The Center for Musical Arts has a variety of talented teachers. In this interview we spoke with piano and voice instructor Raouf Zaidan about his love of music, his history with opera (in many languages!), and more.
Center for Musical Arts: Hello! My name is Erica Reid, I’m the Marketing Manager at the Center for Musical Arts, and this is the newest interview in our series talking to the different faculty members that we have on staff. Today we are talking to Raouf Zaidan. How are you?
Raouf Zaidan: I’m very well, very glad to be chatting with you Erica.
Center: You know, I just, I got a chance to see you perform recently. I was at our annual Crescendo [fundraising] event and I got a chance to see you on the stage, and ever since I’ve been really interested to talk to you. Can you tell me a little bit about your history with the Center?
Raouf: Yes. When I finished with my doctoral degree at CU Boulder, I didn’t want to leave Colorado because I love Colorado! I heard about this, the new Center in Lafayette, and I have this thing about community [schools] as a place where real learning happens with music. And it’s kind of away from the traditional way that we teach music. And at the back of my mind, I thought, “Oh, maybe that could be a place I could work at.”
But I did go back to Egypt, that’s where I’m from. And when Peggy Bruns said, “Raouf, what about coming and forming a choir for us at Lafayette,” – it used to be called the Rocky Mountain Center for Musical Arts – I jumped at it. I said, yes, I’m coming. I’d love to.
And that was the beginning of my past student days in the United States. And it was my goal from the beginning that I wanted to settle here and become a citizen, you know? So then I worked a couple of years at Lafayette and then at the Rocky – at the [Center for Musical Arts] now – and then I went on just to be a professor in South Dakota and New York. Went back to Egypt to take care of my mother. And now I’m back again where I wanted to be from the very beginning.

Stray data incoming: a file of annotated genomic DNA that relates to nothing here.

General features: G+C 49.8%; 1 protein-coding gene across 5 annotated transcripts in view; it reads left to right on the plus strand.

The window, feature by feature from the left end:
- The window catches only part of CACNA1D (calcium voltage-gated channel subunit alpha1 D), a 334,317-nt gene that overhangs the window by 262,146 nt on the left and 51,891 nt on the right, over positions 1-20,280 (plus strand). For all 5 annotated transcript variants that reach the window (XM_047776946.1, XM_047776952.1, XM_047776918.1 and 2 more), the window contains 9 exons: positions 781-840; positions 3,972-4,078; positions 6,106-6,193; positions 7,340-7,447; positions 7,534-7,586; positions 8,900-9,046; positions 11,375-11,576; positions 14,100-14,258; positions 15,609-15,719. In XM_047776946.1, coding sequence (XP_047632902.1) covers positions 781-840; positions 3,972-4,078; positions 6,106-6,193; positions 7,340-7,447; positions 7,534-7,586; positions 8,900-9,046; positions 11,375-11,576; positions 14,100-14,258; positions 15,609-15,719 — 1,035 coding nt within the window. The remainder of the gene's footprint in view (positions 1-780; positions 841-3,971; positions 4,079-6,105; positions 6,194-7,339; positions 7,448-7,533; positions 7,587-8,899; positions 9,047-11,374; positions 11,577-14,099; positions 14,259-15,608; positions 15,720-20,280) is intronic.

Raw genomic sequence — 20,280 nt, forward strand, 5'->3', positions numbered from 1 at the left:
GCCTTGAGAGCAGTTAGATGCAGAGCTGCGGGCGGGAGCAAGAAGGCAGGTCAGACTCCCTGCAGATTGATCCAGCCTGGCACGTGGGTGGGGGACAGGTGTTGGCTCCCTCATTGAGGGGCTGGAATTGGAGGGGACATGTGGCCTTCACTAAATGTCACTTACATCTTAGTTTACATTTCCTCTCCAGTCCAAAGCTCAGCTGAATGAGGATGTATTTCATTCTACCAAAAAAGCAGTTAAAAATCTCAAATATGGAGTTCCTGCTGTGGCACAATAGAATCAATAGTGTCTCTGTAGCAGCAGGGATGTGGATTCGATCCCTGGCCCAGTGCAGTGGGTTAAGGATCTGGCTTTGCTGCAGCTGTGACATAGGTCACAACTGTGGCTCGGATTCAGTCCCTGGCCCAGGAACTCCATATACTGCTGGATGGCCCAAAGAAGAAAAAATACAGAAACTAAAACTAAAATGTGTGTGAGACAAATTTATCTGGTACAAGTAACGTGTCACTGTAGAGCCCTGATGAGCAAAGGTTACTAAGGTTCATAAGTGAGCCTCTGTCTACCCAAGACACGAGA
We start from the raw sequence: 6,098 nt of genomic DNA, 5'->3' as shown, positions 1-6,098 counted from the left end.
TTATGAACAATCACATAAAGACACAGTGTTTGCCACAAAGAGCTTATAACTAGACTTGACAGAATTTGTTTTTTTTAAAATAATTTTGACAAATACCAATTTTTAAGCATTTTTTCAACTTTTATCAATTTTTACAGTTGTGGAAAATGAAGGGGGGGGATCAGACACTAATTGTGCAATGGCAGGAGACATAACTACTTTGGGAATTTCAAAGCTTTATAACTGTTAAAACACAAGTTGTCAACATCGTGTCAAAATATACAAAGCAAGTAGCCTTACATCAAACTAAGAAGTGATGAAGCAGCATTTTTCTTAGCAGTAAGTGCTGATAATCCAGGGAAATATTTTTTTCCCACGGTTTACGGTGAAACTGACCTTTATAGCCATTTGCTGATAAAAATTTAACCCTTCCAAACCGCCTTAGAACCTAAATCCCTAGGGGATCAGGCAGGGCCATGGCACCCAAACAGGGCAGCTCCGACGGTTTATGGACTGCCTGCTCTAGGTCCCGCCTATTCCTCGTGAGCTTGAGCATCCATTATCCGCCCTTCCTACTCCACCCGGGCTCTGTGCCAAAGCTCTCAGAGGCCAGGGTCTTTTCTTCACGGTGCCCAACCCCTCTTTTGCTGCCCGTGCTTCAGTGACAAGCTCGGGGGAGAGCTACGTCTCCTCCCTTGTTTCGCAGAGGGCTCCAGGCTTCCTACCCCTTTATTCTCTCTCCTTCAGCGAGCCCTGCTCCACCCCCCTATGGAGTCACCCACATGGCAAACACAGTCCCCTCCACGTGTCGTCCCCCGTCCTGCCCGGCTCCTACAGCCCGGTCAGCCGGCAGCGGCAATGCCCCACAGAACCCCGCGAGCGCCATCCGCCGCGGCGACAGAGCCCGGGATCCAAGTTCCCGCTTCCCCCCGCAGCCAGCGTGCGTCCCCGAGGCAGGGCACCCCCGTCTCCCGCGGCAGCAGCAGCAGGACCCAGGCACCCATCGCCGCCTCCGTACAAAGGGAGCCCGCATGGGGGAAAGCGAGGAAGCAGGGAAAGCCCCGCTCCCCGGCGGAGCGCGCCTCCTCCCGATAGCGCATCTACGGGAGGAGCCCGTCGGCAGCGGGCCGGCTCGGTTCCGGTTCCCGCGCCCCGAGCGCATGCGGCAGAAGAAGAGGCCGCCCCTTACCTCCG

Center: Oh my, welcome back!
Raouf: Thank you.
Center: Well Raouf, you say that the main focus of your career, and I want to quote this because I love this, is “the area between your Egyptian cultural roots and international opera and music theater.” Can you tell me about the ways that those intersect for you?
Raouf: Yes, and I’m a very privileged person. I was very lucky. I had a British mother, I had an Egyptian father. I grew up in Egypt, which is a place of many, many cultures and many histories.
And when I fell in love, completely, passionately, with music, as a boy, as a pianist to begin with, and then realized that singing was going to call me strongly, I know that my father was very worried about this. And he said, it’s not a career. You know, singing – you know what you hear from all parents when they care for their children. They think – and I told [him], “No dad, I have no choice. This is what I love. I want to do this particular thing.”
And his idea of opera was the old fashioned Cairo Opera House where you went to see Italian operas or French operas and you wore, and it was for the upper classes and it was, and I had a very completely different idea.
My idea was music is something that belongs to everybody. And this is why, it’s a long story really, but I ended up being the first person to do Mozart operas in Egyptian, in our language, including Figaro and Leporello and Papageno. In fact, that night [at Crescendo] I sang one verse of them.
Because I believe that when you sing opera, you’re telling a story. When you’re singing opera, you are telling, you are connecting with your audience in their language. So in America, I love singing in English. When I was in Vienna, German was perfect. Egypt, Arabic was great as well.
So, but the point here is that you are not hiding behind, you’re not singing just notes, no, you’re actually telling a story. You’re expressing true emotions in the language that your public will get, we hope.
Center: So, Raouf, if you have this incredible singing background. At the Center, you’re primarily teaching piano. Can you tell me what drew you to voice and piano as instruments?
Raouf: Well, as a boy, and generally we begin with piano with children and I was a child at that time in Egypt. A human voice begins to be trainable once you’ve passed puberty. So it was natural that I would start with piano and I actually loved piano.
And I had a teacher who was a Greek teacher, she was amazing. And she said, I told her once I want to be a singer. And she said, “Work hard at piano and one day you’ll get to your singing.” And I’ll never forget that, that she had heard Maria Callas, the great opera singer in Greece. So she knew what she was talking about.